Emmy Nominated actor Kelvin Taylor and Pacific African TV & Film Collective.

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Kelvin Taylor

The journey of renaissance man Kelvin Taylor from a former model, comedian, actor and stuntman has been world wind with 14 years in the entertainment business. Having been ushered into the industry by way of his 1st feature film project with The International Emmy Nominated Golden Hour, his expertise has evolved. Having wrapped stunt work on Taika Waititi's Time Bandits for Apple TV & Paramount, to prepping for his Australian film Debut with Generation Z, he's taken a distinctive path as an African American. Poised to be the Byron Allen of the Asia-Pacific, he's working his way from Non-Profit organiser into Media Mogul. Being inspired by the likes of entrepreneurship from acclaimed director Deon Taylor, Hidden Empire Film Group, the road to determining how to guide his charity into a creative platform was not been a easy choice.

While Taylor was operating his Men's Mental Health Podcast "Dudes Brewing", it helped had examine ethics and trajectory for what defines a legacy outside himself. Determined to innovate and make change in the Southern Hemisphere, I had the opportunity to speak with him.

PATFC was birthed out of creator Kelvin Taylor feeling it was a necessity to help facilitate representation of Africans in New Zealand in comparison to the inclusion beauty of Australia. In New Zealand, diversity is seeming getting a push from Pan-Asian and Pacific-Island Film collectives which is wonderful. However, for groups who do not have 2nd or 3rd generation relatives in the country, it leaves them often overlooked. Kelvin attended both of Asian and Pacific Island collectives as research but did not feel the messaging was universal for those who trying to find a place on screen on a Island.

There is unconscious tribalism to diversity, where as matters can evolve into an oppression olympic of sorts. This can be highlighted in Hollywood with the likes of Gina Rodriguez or John Leguizamo and their comments about the Latin American community being on screen. The division overall does not serve most of any group which is perceivable being disenfranchised and going to hard for your specific sub-group can cause one to lose it's humanity.

Despite with African talent being overlooked, Taylor made sure to put onto PATFC's mission statement and about that our planet is all connected to Africa by Y-Chromosome. It's easy to exploit our differences or manufacture social unrest which some feel towards the race or gender swapping occurring today with Disney Productions. Abuse of power can happen with any group and brandishing European men as a villain or polarising differences is not kind. America racial history does not permit one or any production company to inverse exploit that. Disney is clearly capable of making an original IP with Moana, so Africans deserve that also and not retelling recycled leftovers that can upset any ethnic group.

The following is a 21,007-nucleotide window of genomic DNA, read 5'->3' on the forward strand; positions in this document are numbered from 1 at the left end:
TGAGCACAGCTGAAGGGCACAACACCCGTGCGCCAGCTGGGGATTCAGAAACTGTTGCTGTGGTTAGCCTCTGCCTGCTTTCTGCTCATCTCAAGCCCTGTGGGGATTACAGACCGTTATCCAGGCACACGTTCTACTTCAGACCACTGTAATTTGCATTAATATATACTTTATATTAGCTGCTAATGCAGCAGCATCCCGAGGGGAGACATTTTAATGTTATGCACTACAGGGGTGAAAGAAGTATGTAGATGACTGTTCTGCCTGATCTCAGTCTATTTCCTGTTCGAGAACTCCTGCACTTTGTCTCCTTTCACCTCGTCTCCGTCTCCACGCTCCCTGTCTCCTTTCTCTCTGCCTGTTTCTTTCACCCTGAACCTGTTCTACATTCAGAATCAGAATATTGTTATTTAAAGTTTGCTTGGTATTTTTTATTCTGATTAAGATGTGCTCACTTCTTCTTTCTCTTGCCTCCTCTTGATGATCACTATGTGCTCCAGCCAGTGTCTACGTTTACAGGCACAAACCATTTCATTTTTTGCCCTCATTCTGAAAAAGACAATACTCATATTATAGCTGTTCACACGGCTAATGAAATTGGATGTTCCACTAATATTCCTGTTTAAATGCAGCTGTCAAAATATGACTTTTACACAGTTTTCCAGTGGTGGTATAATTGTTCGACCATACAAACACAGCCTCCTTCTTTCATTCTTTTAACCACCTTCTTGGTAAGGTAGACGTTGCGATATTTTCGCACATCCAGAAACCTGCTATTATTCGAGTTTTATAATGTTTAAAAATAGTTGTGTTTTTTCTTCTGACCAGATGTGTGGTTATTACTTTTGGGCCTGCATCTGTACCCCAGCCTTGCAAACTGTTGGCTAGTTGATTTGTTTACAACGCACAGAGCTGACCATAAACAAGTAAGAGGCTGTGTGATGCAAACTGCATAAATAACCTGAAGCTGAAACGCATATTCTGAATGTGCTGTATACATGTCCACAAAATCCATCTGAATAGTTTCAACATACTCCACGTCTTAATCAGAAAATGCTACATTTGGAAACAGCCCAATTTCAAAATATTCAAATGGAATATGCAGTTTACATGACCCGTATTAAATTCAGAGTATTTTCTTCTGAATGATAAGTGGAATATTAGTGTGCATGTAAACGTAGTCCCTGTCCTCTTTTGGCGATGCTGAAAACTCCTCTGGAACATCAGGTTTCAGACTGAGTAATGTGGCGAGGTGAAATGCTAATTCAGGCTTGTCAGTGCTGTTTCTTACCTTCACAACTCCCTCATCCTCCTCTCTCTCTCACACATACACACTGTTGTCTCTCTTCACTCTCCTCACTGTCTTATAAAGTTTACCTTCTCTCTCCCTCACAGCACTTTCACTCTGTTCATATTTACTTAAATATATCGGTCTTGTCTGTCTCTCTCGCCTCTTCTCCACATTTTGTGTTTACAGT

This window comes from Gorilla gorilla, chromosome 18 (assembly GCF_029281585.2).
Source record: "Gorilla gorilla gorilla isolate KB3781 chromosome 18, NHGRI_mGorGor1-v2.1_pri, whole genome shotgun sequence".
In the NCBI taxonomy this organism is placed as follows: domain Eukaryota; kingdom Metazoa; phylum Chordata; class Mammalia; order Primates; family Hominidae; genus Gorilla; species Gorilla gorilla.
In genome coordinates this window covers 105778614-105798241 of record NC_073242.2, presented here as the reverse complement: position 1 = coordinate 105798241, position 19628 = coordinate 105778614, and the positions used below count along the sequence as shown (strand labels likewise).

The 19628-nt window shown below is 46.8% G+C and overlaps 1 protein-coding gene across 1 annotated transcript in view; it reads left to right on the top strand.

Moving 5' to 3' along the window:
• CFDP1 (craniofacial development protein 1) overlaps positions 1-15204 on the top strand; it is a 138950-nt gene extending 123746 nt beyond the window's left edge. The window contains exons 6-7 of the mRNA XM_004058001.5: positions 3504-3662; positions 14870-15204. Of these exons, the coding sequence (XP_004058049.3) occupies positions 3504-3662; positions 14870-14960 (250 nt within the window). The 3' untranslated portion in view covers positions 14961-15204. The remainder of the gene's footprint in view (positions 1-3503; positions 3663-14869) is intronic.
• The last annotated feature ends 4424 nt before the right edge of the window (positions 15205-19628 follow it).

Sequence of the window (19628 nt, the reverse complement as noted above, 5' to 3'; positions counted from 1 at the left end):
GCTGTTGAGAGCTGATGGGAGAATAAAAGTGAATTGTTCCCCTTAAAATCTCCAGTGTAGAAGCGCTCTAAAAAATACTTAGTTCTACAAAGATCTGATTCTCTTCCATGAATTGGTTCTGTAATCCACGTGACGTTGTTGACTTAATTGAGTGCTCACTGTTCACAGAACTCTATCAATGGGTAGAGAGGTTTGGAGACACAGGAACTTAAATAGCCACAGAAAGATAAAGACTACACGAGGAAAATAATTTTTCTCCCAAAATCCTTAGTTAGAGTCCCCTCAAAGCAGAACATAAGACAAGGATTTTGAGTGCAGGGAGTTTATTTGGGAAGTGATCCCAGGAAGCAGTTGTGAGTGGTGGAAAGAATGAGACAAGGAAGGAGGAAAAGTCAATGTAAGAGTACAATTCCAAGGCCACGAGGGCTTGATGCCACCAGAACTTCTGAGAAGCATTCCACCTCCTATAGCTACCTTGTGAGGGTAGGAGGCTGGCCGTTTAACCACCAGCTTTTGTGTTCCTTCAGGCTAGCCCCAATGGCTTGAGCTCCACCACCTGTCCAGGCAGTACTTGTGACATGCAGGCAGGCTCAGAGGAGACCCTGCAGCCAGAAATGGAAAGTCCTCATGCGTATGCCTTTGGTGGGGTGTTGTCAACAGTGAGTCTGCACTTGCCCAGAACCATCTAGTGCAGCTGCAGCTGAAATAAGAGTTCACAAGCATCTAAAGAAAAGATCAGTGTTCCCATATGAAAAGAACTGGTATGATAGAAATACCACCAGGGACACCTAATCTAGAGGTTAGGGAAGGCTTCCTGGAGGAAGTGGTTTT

Yearly, all corporations now face a corporate social credit score called ESG, economic social governance. Africans taylor has spoken too in New Zealand for local productions often feel used as as metrics without really any conclusion. On a Island, it's very easy to play favourites and overlook people who immigrated or bring them in for auditions to meet an end of year scorecard but this was the dilemma Taylor sought to resolve.

Now, charity has its pros and cons as allot of the infrastructure is built off nepotism. It's the downside that was exposed in terms of organisations like Black Lives Matter. As many may know the group's founder Patrisse Cullors was audited from her Tax filing and funds were fond to be misappropriated. Funds being distributed to real estate, her brothers security firm and alternative lifestyles that had minimal to do with furthering African American lives.

Understanding this, Kelvin had a very difficult decision to make deciding the future of the company. Charities have been exposed in past for helping facilitate money laundering of sorts between charities for the Uber wealth and 5% of the proceeds go back to the community charities tend to take from. Most of the profits go to administrative expenses which can be exploited, as with the case of BLM. Groups in New Zealand & around the world capitalised on the BLM in unethical ways.

After becoming privy to understanding Charities, Taylor has been committed to restructuring The Pacific African Television and Film Collective into media entity. Nonprofits gain profits by guilty shaming the government into funding at times and their own local community who also can not afford the donations. Not being able to generate profit, reach how to generate profit yet take from others is a shameful stain Taylor did not want on his legacy.

As a content creator, Kelvin would much rather generate content and give investors metrics they can gauge in real time, then have to look the local community in the face and take from the less fortunate under the guise their child can be the next star. Creating a business model that is predicated on giving a ROI instead of taking. Creating more than a prescription or subscription but offering a remedy that is tangle and practical to see.

Kelvin Taylor having recently partnered the PATFC with New Zealand's KAM Talent, the future looks expansive on what bright new ideas are in his peripheral with entertainment work in Australia, New Zealand and the US.